With his wife, Maria, and son, Ryan, at his side, William McCarthy Jr. looks up as a few snowflakes fall from the sky toward the end of the Ribbon Cutting Ceremony for the Erinn McCarthy Humanities Hall, named in honor of his daughter. Bill McCarthy had earlier remarked at how hard Erinn would have laughed if her father found himself doing the ceremony during a blizzard. (Tom McCarthy Jr.|CR Staff)
Maryvale opens building in Erinn McCarthy’s name
March 06, 2012
By Elizabeth Skalski
William McCarthy Jr. said eight inches of snow fell in Baltimore on the night of his daughter’s wake, so it’s no surprise to him that – nearly five years to the day – snow flurries fell as a building was dedicated in his daughter’s name.
On March 5, Maryvale Preparatory School in Brooklandville celebrated the opening of the Erinn McCarthy Humanities Hall – a $7 million, 28,300 square-feet building with a 500-seat auditorium, lobby and gallery space, classrooms, music and practice rooms and a computer lab.
“Wouldn’t Erinn be laughing now if I was out here in a blizzard talking to no one,” said McCarthy, executive director of Catholic Charities and co-chairman of the school’s $12 million capital campaign. “Her inspiration will make a difference to those girls who followed her at Maryvale.”
The ‘In Her Name’ campaign, inspired by Erinn, also includes a 400-meter track and artificial turf field, three practice fields, the reconfiguration of the school’s entrance and a storm water management system.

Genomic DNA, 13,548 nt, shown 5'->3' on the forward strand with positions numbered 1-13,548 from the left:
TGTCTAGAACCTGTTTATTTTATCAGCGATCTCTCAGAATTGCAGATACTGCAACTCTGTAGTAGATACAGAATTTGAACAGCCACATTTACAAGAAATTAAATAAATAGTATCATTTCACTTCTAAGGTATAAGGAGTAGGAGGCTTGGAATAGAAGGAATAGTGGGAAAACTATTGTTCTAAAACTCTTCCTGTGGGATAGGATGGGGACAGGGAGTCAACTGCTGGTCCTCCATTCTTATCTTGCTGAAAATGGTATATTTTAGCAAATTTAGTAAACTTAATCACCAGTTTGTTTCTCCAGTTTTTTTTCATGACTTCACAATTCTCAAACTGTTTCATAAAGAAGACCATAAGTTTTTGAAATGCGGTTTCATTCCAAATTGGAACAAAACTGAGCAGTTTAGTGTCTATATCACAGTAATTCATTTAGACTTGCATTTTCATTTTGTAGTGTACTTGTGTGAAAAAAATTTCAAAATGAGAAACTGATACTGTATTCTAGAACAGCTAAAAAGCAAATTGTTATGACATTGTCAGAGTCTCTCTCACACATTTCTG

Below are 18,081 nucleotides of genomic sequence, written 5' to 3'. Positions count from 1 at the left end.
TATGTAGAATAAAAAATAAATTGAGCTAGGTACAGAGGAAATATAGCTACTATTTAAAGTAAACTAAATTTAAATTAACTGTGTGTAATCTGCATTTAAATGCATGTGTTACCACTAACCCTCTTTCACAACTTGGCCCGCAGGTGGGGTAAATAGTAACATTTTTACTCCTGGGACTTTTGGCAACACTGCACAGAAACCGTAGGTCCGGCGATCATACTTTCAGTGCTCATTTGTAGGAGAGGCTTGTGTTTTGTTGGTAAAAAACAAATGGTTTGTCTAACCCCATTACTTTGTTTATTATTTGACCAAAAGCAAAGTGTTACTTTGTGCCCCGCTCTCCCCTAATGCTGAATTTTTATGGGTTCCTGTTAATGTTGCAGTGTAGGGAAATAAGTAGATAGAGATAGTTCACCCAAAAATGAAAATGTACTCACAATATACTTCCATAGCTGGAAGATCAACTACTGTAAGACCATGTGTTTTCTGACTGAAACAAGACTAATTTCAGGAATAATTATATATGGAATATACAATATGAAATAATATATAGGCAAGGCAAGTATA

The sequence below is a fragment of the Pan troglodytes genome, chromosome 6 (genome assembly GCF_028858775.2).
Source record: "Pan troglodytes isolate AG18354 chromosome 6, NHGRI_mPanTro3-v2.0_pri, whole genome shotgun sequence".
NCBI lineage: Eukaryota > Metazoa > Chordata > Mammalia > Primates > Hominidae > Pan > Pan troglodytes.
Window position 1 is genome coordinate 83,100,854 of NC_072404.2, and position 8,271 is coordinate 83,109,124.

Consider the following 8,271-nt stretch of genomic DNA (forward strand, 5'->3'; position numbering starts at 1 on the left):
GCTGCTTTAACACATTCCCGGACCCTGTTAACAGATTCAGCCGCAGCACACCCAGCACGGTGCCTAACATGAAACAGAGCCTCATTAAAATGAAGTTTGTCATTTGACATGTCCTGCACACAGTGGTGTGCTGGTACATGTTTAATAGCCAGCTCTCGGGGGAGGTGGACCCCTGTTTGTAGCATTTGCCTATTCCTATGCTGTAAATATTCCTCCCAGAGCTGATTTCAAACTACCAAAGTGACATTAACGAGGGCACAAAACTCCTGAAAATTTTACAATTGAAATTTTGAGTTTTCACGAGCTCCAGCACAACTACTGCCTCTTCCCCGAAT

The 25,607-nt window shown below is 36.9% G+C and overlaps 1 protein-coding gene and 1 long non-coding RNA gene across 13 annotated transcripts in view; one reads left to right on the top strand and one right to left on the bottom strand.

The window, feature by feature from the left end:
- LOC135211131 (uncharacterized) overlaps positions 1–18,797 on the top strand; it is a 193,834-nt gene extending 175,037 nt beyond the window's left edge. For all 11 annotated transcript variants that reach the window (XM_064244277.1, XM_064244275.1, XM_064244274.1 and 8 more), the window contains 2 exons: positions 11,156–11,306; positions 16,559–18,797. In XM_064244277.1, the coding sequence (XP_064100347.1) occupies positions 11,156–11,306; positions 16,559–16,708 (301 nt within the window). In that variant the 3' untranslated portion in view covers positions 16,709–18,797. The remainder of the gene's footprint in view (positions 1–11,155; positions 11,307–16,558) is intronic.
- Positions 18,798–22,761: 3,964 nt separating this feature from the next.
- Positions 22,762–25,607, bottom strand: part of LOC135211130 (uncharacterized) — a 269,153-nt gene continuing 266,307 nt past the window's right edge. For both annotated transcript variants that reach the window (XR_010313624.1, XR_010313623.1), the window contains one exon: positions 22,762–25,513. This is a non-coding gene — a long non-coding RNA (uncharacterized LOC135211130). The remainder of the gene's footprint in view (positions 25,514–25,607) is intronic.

Erinn Kathleen McCarthy, a member of Maryvale’s class of 2010, died in 2007 from a rare form of bone cancer.
In May 2010, it was announced that the building would be named in Erinn’s honor and construction began that December.
The building’s opening comes one week shy of the five-year anniversary of Erinn’s death, said Bill McCarthy, who added that it’s by coincidence that the building reflects everything Erinn loved – the arts, English and history.
“This project is an act of love,” McCarthy said.
Maria McCarthy, Erinn’s mother, said while “I don’t know that she envisioned this space or the track, she thought Maryvale needed the help and was a special place to her.”
The McCarthys also have a son, Ryan, a junior at Loyola Blakefield.
Bishop W. Francis Malooly, of the Diocese of Wilmington and formerly of the Archdiocese of Baltimore, led a liturgy before the ribbon cutting.
“There isn’t any reason today why we shouldn’t be smiling,” Bishop Malooly said.
Sister of Notre Dame de Namur Shawn Marie Maguire, Maryvale’s president and headmistress, said she believes the snow flurries during the dedication was Erinn’s doing.
“She never felt sorry for herself – she wanted to make the best of every single day,” Sister Shawn said. “(Today is) overwhelming in many ways. It’s the culmination of people’s work and dreams and the inspiration of a little girl.”
Maryvale sixth-grader Mary Grace Marts, a parishioner of Holy Trinity, Glen Burnie, said the new building is “extremely special,” even to students who didn’t know Erinn.
“She wanted us to have a building and said before she died that we needed more space,” said Mary Grace, 11. “It has her name written all over it. I’m very excited to come into Maryvale and be a part of it.”
Carly Ross, a Maryvale senior and student council president, said the opening of the new building is “a new beginning and a fresh start for Maryvale.”
“It brings our small community together even more,” said Ross, 18, a parishioner of a parish in Pennsylvania.
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